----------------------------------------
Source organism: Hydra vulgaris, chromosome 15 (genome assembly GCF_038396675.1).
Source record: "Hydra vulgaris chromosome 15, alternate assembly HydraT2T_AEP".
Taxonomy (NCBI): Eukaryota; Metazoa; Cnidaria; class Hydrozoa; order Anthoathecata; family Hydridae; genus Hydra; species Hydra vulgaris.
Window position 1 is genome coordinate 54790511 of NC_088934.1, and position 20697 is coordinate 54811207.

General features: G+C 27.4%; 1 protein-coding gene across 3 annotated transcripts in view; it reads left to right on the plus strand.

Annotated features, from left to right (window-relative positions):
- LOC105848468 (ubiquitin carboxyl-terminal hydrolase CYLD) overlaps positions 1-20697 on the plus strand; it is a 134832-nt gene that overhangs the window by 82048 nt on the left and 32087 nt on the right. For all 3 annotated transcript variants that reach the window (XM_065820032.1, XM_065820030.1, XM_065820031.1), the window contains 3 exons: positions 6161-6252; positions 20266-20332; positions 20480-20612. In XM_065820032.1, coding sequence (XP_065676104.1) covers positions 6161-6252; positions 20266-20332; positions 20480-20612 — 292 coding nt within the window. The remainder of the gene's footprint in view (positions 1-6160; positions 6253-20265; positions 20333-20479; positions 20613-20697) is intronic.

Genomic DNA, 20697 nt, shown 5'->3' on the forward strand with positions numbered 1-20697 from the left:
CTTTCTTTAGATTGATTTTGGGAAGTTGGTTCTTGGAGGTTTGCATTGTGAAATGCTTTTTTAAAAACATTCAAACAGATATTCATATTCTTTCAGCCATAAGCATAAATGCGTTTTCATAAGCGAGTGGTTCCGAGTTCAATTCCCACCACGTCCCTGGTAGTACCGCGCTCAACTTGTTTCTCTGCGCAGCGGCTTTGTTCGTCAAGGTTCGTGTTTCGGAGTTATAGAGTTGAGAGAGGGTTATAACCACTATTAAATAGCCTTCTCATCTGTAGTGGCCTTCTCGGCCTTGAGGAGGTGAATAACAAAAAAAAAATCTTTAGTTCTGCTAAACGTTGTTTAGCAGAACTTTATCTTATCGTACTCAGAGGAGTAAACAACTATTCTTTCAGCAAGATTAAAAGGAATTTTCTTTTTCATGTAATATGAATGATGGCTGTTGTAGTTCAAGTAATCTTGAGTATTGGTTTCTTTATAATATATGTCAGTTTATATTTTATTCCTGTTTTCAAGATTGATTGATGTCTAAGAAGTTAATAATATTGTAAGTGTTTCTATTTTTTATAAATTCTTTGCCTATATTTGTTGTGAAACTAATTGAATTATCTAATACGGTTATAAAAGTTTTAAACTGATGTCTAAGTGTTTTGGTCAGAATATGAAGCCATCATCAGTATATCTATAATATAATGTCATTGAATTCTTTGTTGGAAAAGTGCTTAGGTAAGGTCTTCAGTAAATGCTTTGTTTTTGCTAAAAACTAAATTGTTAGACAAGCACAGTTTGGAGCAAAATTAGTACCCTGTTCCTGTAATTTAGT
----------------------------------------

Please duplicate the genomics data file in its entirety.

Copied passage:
Source organism: Hydra vulgaris, chromosome 15 (genome assembly GCF_038396675.1).
Source record: "Hydra vulgaris chromosome 15, alternate assembly HydraT2T_AEP".
Taxonomy (NCBI): Eukaryota; Metazoa; Cnidaria; class Hydrozoa; order Anthoathecata; family Hydridae; genus Hydra; species Hydra vulgaris.
Window position 1 is genome coordinate 54790511 of NC_088934.1, and position 20697 is coordinate 54811207.

General features: G+C 27.4%; 1 protein-coding gene across 3 annotated transcripts in view; it reads left to right on the plus strand.

Annotated features, from left to right (window-relative positions):
- LOC105848468 (ubiquitin carboxyl-terminal hydrolase CYLD) overlaps positions 1-20697 on the plus strand; it is a 134832-nt gene that overhangs the window by 82048 nt on the left and 32087 nt on the right. For all 3 annotated transcript variants that reach the window (XM_065820032.1, XM_065820030.1, XM_065820031.1), the window contains 3 exons: positions 6161-6252; positions 20266-20332; positions 20480-20612. In XM_065820032.1, coding sequence (XP_065676104.1) covers positions 6161-6252; positions 20266-20332; positions 20480-20612 — 292 coding nt within the window. The remainder of the gene's footprint in view (positions 1-6160; positions 6253-20265; positions 20333-20479; positions 20613-20697) is intronic.

Genomic DNA, 20697 nt, shown 5'->3' on the forward strand with positions numbered 1-20697 from the left:
CTTTCTTTAGATTGATTTTGGGAAGTTGGTTCTTGGAGGTTTGCATTGTGAAATGCTTTTTTAAAAACATTCAAACAGATATTCATATTCTTTCAGCCATAAGCATAAATGCGTTTTCATAAGCGAGTGGTTCCGAGTTCAATTCCCACCACGTCCCTGGTAGTACCGCGCTCAACTTGTTTCTCTGCGCAGCGGCTTTGTTCGTCAAGGTTCGTGTTTCGGAGTTATAGAGTTGAGAGAGGGTTATAACCACTATTAAATAGCCTTCTCATCTGTAGTGGCCTTCTCGGCCTTGAGGAGGTGAATAACAAAAAAAAAATCTTTAGTTCTGCTAAACGTTGTTTAGCAGAACTTTATCTTATCGTACTCAGAGGAGTAAACAACTATTCTTTCAGCAAGATTAAAAGGAATTTTCTTTTTCATGTAATATGAATGATGGCTGTTGTAGTTCAAGTAATCTTGAGTATTGGTTTCTTTATAATATATGTCAGTTTATATTTTATTCCTGTTTTCAAGATTGATTGATGTCTAAGAAGTTAATAATATTGTAAGTGTTTCTATTTTTTATAAATTCTTTGCCTATATTTGTTGTGAAACTAATTGAATTATCTAATACGGTTATAAAAGTTTTAAACTGATGTCTAAGTGTTTTGGTCAGAATATGAAGCCATCATCAGTATATCTATAATATAATGTCATTGAATTCTTTGTTGGAAAAGTGCTTAGGTAAGGTCTTCAGTAAATGCTTTGTTTTTGCTAAAAACTAAATTGTTAGACAAGCACAGTTTGGAGCAAAATTAGTACCCTGTTCCTGTAATTTAGT